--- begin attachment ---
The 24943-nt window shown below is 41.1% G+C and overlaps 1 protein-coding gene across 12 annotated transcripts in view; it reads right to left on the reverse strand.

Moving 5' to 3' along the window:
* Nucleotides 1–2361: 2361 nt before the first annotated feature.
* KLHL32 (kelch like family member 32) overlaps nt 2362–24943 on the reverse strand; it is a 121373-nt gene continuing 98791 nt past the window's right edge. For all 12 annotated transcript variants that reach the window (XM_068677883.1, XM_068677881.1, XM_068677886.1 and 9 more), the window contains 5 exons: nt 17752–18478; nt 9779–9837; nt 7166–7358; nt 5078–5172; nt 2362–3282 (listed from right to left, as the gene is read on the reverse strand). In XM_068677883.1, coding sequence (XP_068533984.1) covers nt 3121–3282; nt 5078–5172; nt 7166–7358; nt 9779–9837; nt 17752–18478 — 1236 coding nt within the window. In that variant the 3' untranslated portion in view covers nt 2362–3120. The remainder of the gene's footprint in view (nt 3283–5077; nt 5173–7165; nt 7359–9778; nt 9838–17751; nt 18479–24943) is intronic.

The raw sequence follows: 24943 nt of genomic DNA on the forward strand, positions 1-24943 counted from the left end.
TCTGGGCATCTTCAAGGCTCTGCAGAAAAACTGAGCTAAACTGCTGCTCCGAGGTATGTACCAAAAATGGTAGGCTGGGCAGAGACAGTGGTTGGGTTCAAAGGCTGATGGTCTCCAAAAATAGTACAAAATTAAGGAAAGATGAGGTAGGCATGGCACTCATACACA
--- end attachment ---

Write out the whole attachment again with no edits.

The 24943-nt window shown below is 41.1% G+C and overlaps 1 protein-coding gene across 12 annotated transcripts in view; it reads right to left on the reverse strand.

Moving 5' to 3' along the window:
* Nucleotides 1–2361: 2361 nt before the first annotated feature.
* KLHL32 (kelch like family member 32) overlaps nt 2362–24943 on the reverse strand; it is a 121373-nt gene continuing 98791 nt past the window's right edge. For all 12 annotated transcript variants that reach the window (XM_068677883.1, XM_068677881.1, XM_068677886.1 and 9 more), the window contains 5 exons: nt 17752–18478; nt 9779–9837; nt 7166–7358; nt 5078–5172; nt 2362–3282 (listed from right to left, as the gene is read on the reverse strand). In XM_068677883.1, coding sequence (XP_068533984.1) covers nt 3121–3282; nt 5078–5172; nt 7166–7358; nt 9779–9837; nt 17752–18478 — 1236 coding nt within the window. In that variant the 3' untranslated portion in view covers nt 2362–3120. The remainder of the gene's footprint in view (nt 3283–5077; nt 5173–7165; nt 7359–9778; nt 9838–17751; nt 18479–24943) is intronic.

The raw sequence follows: 24943 nt of genomic DNA on the forward strand, positions 1-24943 counted from the left end.
TCTGGGCATCTTCAAGGCTCTGCAGAAAAACTGAGCTAAACTGCTGCTCCGAGGTATGTACCAAAAATGGTAGGCTGGGCAGAGACAGTGGTTGGGTTCAAAGGCTGATGGTCTCCAAAAATAGTACAAAATTAAGGAAAGATGAGGTAGGCATGGCACTCATACACA